Closeout retailer Big Lots
You might think a difficult retail environment would benefit a store like Big Lots, and generally it has. Sales, powered in good part by expansion, have risen for several years running. But investors have had a bumpy ride these last few years, as the company's shares have jumped around like a woven wooden deer brought clumsily to life.
Results for the company's fiscal third quarter (ended Nov. 1) illustrate why: Despite sales growth, the company is losing money. For the first nine months of the year, sales and same-store sales were up on increased transactions and value per sale, but decreased gross margins and a rise in selling, general, and administrative (SG&A) expenses -- as well as significant interest expense -- caused the company to lose more than $4 million on some $2.85 billion in revenue.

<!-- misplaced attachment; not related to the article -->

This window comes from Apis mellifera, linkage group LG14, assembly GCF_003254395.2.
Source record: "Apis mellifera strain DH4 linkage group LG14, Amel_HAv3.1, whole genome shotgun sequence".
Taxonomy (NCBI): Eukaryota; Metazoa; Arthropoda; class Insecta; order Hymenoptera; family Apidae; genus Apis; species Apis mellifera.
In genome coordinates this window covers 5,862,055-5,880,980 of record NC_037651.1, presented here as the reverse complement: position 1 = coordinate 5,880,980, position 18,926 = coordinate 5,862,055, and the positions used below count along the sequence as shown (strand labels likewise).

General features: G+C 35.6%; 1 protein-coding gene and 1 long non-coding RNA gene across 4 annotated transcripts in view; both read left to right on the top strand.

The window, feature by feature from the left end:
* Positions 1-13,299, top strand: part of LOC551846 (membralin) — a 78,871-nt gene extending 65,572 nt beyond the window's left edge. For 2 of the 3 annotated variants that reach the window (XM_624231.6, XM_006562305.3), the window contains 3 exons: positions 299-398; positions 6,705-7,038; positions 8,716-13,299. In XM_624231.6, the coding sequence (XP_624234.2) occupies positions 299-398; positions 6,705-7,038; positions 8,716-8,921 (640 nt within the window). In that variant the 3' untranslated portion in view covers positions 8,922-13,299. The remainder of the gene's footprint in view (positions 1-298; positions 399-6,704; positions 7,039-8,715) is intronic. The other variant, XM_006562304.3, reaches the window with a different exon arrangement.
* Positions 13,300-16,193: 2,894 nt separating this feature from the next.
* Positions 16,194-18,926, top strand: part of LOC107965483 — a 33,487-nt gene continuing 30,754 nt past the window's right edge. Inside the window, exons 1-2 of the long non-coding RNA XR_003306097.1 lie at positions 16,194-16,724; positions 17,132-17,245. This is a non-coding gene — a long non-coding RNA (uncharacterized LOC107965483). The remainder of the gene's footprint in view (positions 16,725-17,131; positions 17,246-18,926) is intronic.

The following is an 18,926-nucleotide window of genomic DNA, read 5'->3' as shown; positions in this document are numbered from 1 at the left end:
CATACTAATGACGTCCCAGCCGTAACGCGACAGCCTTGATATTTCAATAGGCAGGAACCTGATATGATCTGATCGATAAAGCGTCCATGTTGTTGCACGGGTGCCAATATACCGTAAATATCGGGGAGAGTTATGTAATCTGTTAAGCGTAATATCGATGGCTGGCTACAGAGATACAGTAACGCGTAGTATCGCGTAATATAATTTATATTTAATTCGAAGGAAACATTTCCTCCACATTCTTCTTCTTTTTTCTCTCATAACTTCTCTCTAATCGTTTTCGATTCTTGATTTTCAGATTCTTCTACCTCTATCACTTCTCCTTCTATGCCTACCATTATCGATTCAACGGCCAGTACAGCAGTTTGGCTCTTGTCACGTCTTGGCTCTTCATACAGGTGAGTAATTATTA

But there's some good news in Big Lots' quarterly results, too. Among the highlights were a quarterly same-store sales increase of 4.3% (the company measures this using stores open for at least two years, rather than the more usual one year), news of improved November sales, reduced debt, and controlled inventory growth.
All in all, though, Big Lots has much to prove. In a difficult competitive environment -- included among its competitors are discount retailers Wal-Mart
Dave Marino-Nachison can be reached at firstname.lastname@example.org.